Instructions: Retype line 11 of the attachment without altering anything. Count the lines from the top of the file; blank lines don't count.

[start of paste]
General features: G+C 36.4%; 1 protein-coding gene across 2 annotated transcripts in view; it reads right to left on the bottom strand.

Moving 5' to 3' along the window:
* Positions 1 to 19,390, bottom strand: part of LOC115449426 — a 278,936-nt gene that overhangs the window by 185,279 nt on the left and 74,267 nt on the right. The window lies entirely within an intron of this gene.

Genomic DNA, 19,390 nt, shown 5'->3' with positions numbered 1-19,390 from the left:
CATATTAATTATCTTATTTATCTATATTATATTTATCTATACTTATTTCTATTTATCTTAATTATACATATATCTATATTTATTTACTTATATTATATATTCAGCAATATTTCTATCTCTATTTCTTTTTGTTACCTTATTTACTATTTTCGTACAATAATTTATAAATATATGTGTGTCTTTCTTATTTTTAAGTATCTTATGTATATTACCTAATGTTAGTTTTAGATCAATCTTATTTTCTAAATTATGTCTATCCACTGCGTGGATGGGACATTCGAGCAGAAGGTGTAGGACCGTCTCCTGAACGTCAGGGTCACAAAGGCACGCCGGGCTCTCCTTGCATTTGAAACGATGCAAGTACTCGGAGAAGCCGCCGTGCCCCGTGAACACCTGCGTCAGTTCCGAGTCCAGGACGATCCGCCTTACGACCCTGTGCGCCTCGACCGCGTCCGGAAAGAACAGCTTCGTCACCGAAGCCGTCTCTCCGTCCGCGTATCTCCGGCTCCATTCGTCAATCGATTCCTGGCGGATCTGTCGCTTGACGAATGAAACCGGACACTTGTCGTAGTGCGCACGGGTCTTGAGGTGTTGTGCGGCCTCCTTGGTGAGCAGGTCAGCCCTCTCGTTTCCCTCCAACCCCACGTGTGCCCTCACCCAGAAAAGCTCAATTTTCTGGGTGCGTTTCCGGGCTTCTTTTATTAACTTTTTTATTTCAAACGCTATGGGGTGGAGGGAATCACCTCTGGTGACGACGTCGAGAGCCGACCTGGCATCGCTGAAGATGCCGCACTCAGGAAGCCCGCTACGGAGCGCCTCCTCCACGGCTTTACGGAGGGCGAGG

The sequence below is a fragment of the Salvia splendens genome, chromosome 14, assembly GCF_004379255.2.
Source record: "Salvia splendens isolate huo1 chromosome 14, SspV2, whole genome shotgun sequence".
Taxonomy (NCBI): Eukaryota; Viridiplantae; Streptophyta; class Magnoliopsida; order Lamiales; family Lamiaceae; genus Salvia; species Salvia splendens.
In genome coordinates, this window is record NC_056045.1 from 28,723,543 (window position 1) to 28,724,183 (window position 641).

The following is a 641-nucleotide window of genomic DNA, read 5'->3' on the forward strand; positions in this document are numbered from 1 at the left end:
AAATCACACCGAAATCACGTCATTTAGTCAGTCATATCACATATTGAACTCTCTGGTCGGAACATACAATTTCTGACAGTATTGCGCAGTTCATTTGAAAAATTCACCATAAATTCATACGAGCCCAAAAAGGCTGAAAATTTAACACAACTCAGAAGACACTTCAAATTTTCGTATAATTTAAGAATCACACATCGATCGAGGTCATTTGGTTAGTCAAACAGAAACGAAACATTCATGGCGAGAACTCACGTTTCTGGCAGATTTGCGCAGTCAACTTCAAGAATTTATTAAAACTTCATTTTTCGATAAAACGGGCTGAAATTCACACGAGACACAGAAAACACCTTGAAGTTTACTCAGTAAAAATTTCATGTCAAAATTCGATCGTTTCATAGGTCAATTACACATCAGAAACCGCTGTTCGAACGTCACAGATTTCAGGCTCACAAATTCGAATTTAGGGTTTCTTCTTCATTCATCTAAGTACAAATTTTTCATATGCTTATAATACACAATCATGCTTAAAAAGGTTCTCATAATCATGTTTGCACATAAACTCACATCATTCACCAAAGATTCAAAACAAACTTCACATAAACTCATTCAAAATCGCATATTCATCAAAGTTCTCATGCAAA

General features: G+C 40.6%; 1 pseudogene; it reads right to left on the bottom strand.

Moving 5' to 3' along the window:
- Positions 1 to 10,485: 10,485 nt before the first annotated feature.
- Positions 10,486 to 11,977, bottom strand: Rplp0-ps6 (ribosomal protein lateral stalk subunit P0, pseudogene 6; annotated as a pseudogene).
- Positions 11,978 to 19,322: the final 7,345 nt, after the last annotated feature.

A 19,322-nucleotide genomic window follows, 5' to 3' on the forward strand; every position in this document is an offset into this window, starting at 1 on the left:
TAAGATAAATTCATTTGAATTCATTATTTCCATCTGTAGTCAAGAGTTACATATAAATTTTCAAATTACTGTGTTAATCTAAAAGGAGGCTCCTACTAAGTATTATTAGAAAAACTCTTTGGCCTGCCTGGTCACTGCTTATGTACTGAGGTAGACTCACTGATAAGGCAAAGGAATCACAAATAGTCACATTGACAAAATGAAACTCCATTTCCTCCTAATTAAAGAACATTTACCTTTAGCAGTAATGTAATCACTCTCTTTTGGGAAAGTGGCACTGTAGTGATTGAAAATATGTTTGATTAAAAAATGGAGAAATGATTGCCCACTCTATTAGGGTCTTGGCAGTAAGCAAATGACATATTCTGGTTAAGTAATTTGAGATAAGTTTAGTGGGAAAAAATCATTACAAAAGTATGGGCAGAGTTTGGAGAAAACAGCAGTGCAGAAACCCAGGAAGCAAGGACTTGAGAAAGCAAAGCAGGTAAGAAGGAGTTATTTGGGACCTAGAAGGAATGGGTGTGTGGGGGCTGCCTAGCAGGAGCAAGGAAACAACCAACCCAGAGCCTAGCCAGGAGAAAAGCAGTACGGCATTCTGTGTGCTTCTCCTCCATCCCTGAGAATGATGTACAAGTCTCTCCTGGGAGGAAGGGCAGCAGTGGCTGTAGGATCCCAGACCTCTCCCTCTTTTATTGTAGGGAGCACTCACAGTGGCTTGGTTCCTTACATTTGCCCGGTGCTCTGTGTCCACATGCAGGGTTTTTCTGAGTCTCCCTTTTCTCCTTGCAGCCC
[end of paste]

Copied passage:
AAATCACACCGAAATCACGTCATTTAGTCAGTCATATCACATATTGAACTCTCTGGTCGGAACATACAATTTCTGACAGTATTGCGCAGTTCATTTGAAAAATTCACCATAAATTCATACGAGCCCAAAAAGGCTGAAAATTTAACACAACTCAGAAGACACTTCAAATTTTCGTATAATTTAAGAATCACACATCGATCGAGGTCATTTGGTTAGTCAAACAGAAACGAAACATTCATGGCGAGAACTCACGTTTCTGGCAGATTTGCGCAGTCAACTTCAAGAATTTATTAAAACTTCATTTTTCGATAAAACGGGCTGAAATTCACACGAGACACAGAAAACACCTTGAAGTTTACTCAGTAAAAATTTCATGTCAAAATTCGATCGTTTCATAGGTCAATTACACATCAGAAACCGCTGTTCGAACGTCACAGATTTCAGGCTCACAAATTCGAATTTAGGGTTTCTTCTTCATTCATCTAAGTACAAATTTTTCATATGCTTATAATACACAATCATGCTTAAAAAGGTTCTCATAATCATGTTTGCACATAAACTCACATCATTCACCAAAGATTCAAAACAAACTTCACATAAACTCATTCAAAATCGCATATTCATCAAAGTTCTCATGCAAA